The steak skewers were cooked rare and were a delight to eat, yet were a little understated without the additional punch from the anticucho sauce. A work of art on a plate was the causa mar which boasted an overpoweringly dense potato cake. The Arroz Con Pato rounded off the meal nicely. The confit duck was well roasted and full of gamey flavour, and the coriander rice not only added colour, but kick.

We weren't sure desserts were necessary, and if you find yourself in this same dilemma please trust me and try one! We went for the cinnamon sponge soaked in pisco with dulce de leche Ice cream and chiricahua fruit mouse. Both were to die for. The sponge packed a massive cinnamon sweet punch, the perfect textures of the mouse melted at first bite. Utterly delicious.

I can certainly appreciate the hype surrounding Ceviche. It's unique, conceptual, delicious, fresh and a welcomed break from the rich or meat heavy London small plate craze. I want to go back, and I want to go back soon.

Ceviche on Urbanspoon

Tuesday, 22 May 2012

Salvation Jane: the newest addition to the Aussie brunch club

Being one of the many Australian expats living in London I feel I can often be a breakfast and coffee snob. This sentiment based entirely on having been spoilt with good coffee and creative and innovative breakfast menus from all across my sparse homeland.

That said, London is becoming a strong competitor but is still in need of more good coffee and breakfasts that aren't a variation of a british fry up. And so it seems my fellow antipedians agree, Australian and Kiwi owned and run restaurants are popping up left, right and centre. Thankfully, most recently the big sister of one of my personal favs Lantana in Fitzrovia finds home in Shoreditch.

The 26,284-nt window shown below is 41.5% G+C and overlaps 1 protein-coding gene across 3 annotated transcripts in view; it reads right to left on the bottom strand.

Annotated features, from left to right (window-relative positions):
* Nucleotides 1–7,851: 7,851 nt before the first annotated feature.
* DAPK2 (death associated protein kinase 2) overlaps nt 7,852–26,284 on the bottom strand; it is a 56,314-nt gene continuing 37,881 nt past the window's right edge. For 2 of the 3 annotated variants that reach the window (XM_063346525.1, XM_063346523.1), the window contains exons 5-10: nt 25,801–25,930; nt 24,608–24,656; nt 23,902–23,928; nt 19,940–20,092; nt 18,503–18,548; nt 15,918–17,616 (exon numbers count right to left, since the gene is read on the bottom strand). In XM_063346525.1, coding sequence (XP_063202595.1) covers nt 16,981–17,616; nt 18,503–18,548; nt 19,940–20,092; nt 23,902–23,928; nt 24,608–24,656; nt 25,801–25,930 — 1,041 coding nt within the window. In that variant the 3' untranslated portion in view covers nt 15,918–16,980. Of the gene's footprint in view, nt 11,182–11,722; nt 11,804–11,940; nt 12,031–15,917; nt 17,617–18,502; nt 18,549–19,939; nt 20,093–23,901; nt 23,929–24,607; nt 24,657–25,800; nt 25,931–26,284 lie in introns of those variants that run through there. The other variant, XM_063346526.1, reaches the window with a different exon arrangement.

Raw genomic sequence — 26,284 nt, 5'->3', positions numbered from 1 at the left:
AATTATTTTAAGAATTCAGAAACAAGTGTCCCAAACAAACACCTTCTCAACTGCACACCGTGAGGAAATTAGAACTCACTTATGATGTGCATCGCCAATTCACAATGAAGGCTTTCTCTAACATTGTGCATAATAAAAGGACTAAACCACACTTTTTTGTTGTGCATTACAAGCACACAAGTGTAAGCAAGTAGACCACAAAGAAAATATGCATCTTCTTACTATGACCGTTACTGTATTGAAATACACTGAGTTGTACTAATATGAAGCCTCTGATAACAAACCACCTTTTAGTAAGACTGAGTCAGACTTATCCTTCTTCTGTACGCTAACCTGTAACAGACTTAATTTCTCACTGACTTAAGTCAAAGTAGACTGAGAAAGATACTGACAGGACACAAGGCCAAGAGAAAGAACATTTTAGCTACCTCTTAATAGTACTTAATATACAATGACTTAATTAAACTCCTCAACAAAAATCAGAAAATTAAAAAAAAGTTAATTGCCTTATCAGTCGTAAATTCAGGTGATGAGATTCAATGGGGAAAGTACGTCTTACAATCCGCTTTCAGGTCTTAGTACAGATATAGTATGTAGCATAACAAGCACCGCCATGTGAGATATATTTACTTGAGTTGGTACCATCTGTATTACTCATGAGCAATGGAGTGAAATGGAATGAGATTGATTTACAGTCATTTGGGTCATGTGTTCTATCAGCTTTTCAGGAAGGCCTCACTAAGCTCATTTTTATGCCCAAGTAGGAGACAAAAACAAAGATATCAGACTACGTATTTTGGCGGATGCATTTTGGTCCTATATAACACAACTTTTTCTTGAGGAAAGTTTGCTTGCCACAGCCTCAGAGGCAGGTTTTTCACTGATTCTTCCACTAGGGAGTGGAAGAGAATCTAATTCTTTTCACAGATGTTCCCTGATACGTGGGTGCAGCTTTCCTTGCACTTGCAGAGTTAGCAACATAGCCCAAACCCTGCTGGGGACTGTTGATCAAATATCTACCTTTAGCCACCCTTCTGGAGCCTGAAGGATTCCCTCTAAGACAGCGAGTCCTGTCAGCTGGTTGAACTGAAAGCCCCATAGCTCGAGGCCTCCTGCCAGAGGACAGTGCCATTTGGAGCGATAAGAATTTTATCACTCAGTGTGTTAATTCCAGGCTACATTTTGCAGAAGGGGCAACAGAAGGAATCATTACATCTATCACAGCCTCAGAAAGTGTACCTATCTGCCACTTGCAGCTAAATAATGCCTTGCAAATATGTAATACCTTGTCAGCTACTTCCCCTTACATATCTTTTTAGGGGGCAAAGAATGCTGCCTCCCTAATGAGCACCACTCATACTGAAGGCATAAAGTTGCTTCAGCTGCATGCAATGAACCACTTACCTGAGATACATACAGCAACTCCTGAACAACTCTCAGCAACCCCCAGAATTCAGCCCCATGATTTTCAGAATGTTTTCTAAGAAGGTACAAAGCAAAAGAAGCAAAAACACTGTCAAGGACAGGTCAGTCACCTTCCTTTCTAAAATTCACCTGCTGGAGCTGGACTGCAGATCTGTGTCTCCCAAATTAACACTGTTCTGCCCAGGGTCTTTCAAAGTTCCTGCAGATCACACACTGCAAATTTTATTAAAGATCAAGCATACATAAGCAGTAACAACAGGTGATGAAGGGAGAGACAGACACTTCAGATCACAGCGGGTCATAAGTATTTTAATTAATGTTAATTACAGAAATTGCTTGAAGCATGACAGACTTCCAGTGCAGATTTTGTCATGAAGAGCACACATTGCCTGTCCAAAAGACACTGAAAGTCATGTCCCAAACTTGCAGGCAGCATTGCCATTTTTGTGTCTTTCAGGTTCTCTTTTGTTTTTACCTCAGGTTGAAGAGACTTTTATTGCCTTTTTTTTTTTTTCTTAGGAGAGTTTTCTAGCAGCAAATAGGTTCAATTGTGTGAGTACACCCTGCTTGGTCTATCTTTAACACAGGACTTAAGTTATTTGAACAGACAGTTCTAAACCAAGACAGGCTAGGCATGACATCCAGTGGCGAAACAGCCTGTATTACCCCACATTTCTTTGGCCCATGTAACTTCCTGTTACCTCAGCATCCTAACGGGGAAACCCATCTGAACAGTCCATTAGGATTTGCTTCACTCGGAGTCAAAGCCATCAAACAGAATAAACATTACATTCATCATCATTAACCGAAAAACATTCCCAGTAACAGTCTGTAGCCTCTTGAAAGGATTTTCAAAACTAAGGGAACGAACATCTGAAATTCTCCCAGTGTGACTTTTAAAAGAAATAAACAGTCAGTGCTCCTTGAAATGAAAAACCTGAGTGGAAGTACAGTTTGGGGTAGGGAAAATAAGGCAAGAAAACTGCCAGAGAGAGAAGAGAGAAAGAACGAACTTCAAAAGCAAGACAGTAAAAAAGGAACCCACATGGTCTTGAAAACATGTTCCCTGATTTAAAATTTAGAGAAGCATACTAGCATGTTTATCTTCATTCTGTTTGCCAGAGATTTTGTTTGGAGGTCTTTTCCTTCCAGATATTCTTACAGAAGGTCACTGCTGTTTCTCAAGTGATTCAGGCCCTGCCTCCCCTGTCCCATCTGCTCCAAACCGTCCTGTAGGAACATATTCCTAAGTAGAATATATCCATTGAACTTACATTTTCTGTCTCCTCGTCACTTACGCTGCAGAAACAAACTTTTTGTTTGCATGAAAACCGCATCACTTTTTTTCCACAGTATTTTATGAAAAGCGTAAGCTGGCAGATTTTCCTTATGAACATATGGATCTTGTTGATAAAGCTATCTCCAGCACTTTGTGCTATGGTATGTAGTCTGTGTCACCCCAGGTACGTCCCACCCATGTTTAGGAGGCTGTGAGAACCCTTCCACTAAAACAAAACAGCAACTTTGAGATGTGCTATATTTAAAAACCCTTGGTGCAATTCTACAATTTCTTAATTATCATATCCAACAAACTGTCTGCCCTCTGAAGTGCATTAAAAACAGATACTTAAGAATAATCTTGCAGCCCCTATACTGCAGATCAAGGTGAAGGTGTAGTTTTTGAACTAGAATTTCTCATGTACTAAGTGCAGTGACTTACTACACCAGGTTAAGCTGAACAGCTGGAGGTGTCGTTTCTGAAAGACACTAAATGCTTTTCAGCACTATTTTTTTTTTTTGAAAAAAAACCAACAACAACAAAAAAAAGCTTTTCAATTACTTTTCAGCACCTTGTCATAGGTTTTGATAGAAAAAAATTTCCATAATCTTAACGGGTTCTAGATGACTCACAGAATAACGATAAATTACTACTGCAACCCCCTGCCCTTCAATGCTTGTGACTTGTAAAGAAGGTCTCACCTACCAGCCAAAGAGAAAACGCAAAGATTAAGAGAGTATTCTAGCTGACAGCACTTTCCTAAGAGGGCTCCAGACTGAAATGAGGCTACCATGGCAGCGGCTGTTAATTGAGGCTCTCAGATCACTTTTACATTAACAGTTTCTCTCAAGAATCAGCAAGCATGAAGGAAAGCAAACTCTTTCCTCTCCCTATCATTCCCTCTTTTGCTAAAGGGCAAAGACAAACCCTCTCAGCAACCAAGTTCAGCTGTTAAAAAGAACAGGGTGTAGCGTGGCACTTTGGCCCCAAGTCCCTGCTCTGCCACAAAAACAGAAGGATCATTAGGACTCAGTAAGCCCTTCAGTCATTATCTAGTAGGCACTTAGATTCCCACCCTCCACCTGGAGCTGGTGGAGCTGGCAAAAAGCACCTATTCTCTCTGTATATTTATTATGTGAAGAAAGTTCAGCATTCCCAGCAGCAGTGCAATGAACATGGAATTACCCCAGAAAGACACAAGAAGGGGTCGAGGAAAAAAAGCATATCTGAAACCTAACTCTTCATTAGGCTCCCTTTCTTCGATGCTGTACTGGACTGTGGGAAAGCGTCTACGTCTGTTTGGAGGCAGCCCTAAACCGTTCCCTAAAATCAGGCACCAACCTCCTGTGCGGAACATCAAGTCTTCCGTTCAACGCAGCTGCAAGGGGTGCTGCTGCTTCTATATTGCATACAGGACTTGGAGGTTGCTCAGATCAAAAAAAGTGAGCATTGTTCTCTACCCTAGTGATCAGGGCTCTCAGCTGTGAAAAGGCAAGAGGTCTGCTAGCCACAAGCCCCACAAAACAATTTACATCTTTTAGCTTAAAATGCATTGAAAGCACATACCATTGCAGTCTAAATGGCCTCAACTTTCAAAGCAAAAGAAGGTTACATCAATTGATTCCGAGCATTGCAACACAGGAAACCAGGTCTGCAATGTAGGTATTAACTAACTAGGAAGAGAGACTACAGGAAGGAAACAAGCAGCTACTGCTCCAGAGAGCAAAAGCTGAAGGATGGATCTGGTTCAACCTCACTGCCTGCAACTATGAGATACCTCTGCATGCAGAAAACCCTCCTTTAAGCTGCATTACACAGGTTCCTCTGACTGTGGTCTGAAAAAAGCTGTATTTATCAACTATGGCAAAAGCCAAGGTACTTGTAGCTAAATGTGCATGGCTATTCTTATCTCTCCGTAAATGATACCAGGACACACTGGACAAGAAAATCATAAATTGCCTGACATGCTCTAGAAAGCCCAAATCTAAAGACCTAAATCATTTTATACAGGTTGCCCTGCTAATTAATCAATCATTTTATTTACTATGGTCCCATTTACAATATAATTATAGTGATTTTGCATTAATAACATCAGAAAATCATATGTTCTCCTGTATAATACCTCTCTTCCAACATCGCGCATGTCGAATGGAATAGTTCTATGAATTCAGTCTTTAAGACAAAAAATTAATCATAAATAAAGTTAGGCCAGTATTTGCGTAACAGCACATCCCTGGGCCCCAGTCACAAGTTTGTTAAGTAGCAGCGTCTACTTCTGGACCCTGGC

Salvation Jane is a lot bigger than Lantana, and boasts a far sexier and stylish interior. The menu is similar in it's creativity, exciting me to see my favourite pork belly beans alongside new offers such as smoked haddock hash cakes. After we dove right into a flat white, we ordered. Sauteed mixed mushrooms on grain toast with poached eggs and lemon herb feta, Smoked haddock hashcakes w fresh spinach, poached eggs and dill mayo, and for myself - the girl who can never make a decision - a bit of everything with scrambled eggs on sourdough toast with a side of the beans, streaky bacon and roasted mushrooms.

Stealing a mouthful of the haddock hash was wonderful, the fish was super chunky and the creamy and runny poached eggs and dill complimented them nicely. The mushrooms from the mixed sauteed dish and also in my own side were amazing. They were soft, flavorsome, cooked beyond perfection and dusted with the slightest touch of sea salt. A highlight of the meal for me.

I think aside from the creativity, option of vegimite and impeccable quality of food at both Salvation Jane and Lantana, what impresses me most is the selection. Riding Horse Cafe and similar trending breakfast spots seem to always sport the same options, but these Aussie run establishments are really out to impress. And for every indecisive eater like myself, there are more than enough options to design your own ideal brunch.

Salvation Jane on Urbanspoon

Thursday, 10 May 2012

Love me or hate me, still an obsession: social media milestones

Today I accidently, after months of reluctance clicked a wrong button and got Facebook Timeline, and it freaked me the hell out! My very first status update, photos of my hair go from short to long to blonde to brown to red, ex boyfriends and ex coworkers, holidays and boozy night out, days I was all to happy to remember and nights I'd rather forget all appeared in front of me... Yikes! How is it that only now has it become clear to me that I am one of the millions of twenty-somethings who grew up on social media? Even with the proof right in front of me. And, why is it that even though it's been a part of us for as long as we can remember we're all so reluctant to welcome social media into our lives.